Those eyes widened as the 2020 season unfolded…to the size of saucers. Playing with a couple of NFL-caliber passing-game weapons in wide receiver Kadarius Toney and superstar tight end Kyle Pitts, Trask set the SEC ablaze, completing 68.9 percent of his passes for 4,283 yards with an FBS-leading 43 touchdowns and just eight interceptions. Trask averaged 9.8 yards per attempt and 10.9 air yards per attempt and finished his collegiate career as a finalist for the Heisman Trophy.

John Raoux/Associated Press

Other than that, he was just OK.

To say that Trask took the road less traveled to the NFL is an understatement. A backup quarterback in high school, Florida was the only Power Five offer he received. He didn't start until his redshirt junior season.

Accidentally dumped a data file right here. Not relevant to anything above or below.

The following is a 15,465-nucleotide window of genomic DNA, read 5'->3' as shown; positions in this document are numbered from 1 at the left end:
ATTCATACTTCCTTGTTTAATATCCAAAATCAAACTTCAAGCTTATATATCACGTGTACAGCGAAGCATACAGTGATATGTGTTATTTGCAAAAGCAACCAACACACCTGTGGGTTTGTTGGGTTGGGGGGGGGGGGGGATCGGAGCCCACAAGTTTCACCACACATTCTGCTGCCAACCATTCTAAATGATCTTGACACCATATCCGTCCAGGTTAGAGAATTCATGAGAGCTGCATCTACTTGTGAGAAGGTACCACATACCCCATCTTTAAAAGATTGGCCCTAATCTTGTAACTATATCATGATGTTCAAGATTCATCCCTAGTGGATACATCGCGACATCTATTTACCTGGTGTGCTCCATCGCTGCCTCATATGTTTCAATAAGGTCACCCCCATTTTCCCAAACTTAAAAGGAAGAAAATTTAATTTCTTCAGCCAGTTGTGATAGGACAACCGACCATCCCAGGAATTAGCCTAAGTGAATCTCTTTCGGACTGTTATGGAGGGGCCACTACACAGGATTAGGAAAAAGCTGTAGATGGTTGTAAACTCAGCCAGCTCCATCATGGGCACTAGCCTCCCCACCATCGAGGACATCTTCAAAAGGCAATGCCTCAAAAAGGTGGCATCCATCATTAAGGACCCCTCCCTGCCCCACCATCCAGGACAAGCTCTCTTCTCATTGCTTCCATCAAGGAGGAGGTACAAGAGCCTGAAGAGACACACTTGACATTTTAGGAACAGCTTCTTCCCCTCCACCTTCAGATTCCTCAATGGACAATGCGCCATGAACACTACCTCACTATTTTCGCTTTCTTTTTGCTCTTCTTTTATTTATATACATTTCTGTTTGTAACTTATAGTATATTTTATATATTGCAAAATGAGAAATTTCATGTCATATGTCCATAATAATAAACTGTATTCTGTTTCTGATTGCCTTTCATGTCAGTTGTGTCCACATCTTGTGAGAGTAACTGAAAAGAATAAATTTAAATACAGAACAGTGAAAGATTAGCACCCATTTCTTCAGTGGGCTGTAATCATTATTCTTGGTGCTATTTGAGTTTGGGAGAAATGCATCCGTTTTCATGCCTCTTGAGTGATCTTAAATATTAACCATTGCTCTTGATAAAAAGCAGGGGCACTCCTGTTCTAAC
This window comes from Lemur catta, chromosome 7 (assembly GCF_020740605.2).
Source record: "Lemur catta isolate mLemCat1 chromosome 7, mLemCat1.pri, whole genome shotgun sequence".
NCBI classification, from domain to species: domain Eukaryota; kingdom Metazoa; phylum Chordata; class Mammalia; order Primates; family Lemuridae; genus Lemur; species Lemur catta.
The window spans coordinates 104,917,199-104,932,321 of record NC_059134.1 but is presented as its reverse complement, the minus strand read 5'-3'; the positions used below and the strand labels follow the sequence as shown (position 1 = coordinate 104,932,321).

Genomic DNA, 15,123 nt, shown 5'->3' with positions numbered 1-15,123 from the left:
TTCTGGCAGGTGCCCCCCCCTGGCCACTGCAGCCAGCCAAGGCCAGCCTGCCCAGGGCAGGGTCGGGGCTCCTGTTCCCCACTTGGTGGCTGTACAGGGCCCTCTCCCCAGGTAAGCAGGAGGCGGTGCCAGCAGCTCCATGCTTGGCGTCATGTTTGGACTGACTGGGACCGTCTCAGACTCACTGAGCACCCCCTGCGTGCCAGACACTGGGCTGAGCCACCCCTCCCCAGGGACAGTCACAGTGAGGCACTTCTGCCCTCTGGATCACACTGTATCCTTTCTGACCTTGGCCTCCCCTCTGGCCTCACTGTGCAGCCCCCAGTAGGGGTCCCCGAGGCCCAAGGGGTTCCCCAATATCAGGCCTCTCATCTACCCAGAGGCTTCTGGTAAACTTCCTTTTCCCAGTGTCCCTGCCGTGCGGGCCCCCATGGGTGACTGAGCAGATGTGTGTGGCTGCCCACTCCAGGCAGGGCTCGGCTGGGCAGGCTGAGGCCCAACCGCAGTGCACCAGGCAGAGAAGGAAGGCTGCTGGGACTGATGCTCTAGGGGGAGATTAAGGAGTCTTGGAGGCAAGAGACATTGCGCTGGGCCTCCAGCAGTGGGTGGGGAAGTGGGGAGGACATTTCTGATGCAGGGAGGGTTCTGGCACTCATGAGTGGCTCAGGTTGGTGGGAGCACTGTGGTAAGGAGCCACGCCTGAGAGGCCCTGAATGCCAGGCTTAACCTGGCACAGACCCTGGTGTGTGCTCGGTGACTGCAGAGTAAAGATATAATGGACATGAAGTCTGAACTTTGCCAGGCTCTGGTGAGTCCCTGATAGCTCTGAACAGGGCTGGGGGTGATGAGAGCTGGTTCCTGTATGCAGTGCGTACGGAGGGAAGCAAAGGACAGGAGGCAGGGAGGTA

However, as Tony Pauline wrote in his profile of Trask at Pro Football Network, that patience and ability to overcome adversity should help him in the NFL almost as much as his prototypical size, pinpoint accuracy and ability to read defenses as well as any signal-caller in his class.

"Trask has the ideal size for an NFL quarterback and has competitive toughness. The journey that the Florida quarterback has taken to get to this point is evidence of his mental toughness. Trask has excellent football intelligence and uses this to make good decisions on the field, as evidenced by his consistently low interception numbers throughout his career. NFL teams should love that element of Trask’s game combined with his accuracy. Trask also has the advantage of having played under center, out of the shotgun, and in the pistol. A large percentage of college football quarterbacks have never taken a snap under center and many struggle to adjust. Teams won’t have that problem with Trask."

Of course, there are reasons why Trask was the sixth quarterback drafted and not the third. The biggest is that he just doesn't have the pure arm talent of Trevor Lawrence. Or Justin Fields. Or even Kellen Mond. Look at tape of Trask, and you won't see a boatload of 65-yard seeds. It's more short and intermediate routes, accurate throws and yards after the catch.